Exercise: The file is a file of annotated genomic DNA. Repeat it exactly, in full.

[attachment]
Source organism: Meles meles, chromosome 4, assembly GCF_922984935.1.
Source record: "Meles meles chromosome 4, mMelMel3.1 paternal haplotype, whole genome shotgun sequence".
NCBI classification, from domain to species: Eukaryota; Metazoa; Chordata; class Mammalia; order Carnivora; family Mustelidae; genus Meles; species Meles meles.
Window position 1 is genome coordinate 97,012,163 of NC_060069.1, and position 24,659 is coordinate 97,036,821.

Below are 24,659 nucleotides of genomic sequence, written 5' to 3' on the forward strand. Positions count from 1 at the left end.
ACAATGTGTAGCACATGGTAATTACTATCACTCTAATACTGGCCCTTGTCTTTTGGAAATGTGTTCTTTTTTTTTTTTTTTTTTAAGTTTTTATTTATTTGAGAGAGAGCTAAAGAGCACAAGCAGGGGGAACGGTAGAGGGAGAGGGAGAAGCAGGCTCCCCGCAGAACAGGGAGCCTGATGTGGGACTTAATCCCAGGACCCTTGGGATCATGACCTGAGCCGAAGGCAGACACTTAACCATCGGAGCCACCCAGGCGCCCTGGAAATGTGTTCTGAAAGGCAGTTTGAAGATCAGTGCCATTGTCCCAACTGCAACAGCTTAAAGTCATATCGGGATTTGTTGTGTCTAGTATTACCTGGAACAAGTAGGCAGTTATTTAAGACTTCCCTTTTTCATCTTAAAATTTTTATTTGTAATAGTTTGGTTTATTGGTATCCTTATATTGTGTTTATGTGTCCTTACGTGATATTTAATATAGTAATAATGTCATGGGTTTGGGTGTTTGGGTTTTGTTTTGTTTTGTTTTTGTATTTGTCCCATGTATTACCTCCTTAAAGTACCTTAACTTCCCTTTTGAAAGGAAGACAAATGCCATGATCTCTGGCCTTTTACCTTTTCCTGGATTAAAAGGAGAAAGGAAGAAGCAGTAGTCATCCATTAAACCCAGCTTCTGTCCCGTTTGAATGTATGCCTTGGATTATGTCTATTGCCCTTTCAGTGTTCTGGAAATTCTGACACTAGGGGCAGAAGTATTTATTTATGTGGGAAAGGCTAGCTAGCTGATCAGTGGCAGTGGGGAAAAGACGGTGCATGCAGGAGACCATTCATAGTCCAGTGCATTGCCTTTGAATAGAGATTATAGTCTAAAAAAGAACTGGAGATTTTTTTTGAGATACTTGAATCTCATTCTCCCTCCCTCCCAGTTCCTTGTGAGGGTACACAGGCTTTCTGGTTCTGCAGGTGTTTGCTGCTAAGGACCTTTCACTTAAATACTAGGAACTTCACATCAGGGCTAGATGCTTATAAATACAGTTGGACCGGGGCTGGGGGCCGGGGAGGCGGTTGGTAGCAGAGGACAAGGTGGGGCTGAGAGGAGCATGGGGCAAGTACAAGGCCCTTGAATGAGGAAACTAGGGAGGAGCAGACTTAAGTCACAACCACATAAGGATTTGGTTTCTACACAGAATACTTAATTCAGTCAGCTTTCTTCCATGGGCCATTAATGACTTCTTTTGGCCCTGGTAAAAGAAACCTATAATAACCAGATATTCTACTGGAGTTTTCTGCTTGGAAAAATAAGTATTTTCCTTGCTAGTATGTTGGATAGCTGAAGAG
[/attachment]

Source organism: Meles meles, chromosome 4, assembly GCF_922984935.1.
Source record: "Meles meles chromosome 4, mMelMel3.1 paternal haplotype, whole genome shotgun sequence".
NCBI classification, from domain to species: Eukaryota; Metazoa; Chordata; class Mammalia; order Carnivora; family Mustelidae; genus Meles; species Meles meles.
Window position 1 is genome coordinate 97,012,163 of NC_060069.1, and position 24,659 is coordinate 97,036,821.

Below are 24,659 nucleotides of genomic sequence, written 5' to 3' on the forward strand. Positions count from 1 at the left end.
ACAATGTGTAGCACATGGTAATTACTATCACTCTAATACTGGCCCTTGTCTTTTGGAAATGTGTTCTTTTTTTTTTTTTTTTTTAAGTTTTTATTTATTTGAGAGAGAGCTAAAGAGCACAAGCAGGGGGAACGGTAGAGGGAGAGGGAGAAGCAGGCTCCCCGCAGAACAGGGAGCCTGATGTGGGACTTAATCCCAGGACCCTTGGGATCATGACCTGAGCCGAAGGCAGACACTTAACCATCGGAGCCACCCAGGCGCCCTGGAAATGTGTTCTGAAAGGCAGTTTGAAGATCAGTGCCATTGTCCCAACTGCAACAGCTTAAAGTCATATCGGGATTTGTTGTGTCTAGTATTACCTGGAACAAGTAGGCAGTTATTTAAGACTTCCCTTTTTCATCTTAAAATTTTTATTTGTAATAGTTTGGTTTATTGGTATCCTTATATTGTGTTTATGTGTCCTTACGTGATATTTAATATAGTAATAATGTCATGGGTTTGGGTGTTTGGGTTTTGTTTTGTTTTGTTTTTGTATTTGTCCCATGTATTACCTCCTTAAAGTACCTTAACTTCCCTTTTGAAAGGAAGACAAATGCCATGATCTCTGGCCTTTTACCTTTTCCTGGATTAAAAGGAGAAAGGAAGAAGCAGTAGTCATCCATTAAACCCAGCTTCTGTCCCGTTTGAATGTATGCCTTGGATTATGTCTATTGCCCTTTCAGTGTTCTGGAAATTCTGACACTAGGGGCAGAAGTATTTATTTATGTGGGAAAGGCTAGCTAGCTGATCAGTGGCAGTGGGGAAAAGACGGTGCATGCAGGAGACCATTCATAGTCCAGTGCATTGCCTTTGAATAGAGATTATAGTCTAAAAAAGAACTGGAGATTTTTTTTGAGATACTTGAATCTCATTCTCCCTCCCTCCCAGTTCCTTGTGAGGGTACACAGGCTTTCTGGTTCTGCAGGTGTTTGCTGCTAAGGACCTTTCACTTAAATACTAGGAACTTCACATCAGGGCTAGATGCTTATAAATACAGTTGGACCGGGGCTGGGGGCCGGGGAGGCGGTTGGTAGCAGAGGACAAGGTGGGGCTGAGAGGAGCATGGGGCAAGTACAAGGCCCTTGAATGAGGAAACTAGGGAGGAGCAGACTTAAGTCACAACCACATAAGGATTTGGTTTCTACACAGAATACTTAATTCAGTCAGCTTTCTTCCATGGGCCATTAATGACTTCTTTTGGCCCTGGTAAAAGAAACCTATAATAACCAGATATTCTACTGGAGTTTTCTGCTTGGAAAAATAAGTATTTTCCTTGCTAGTATGTTGGATAGCTGAAGAG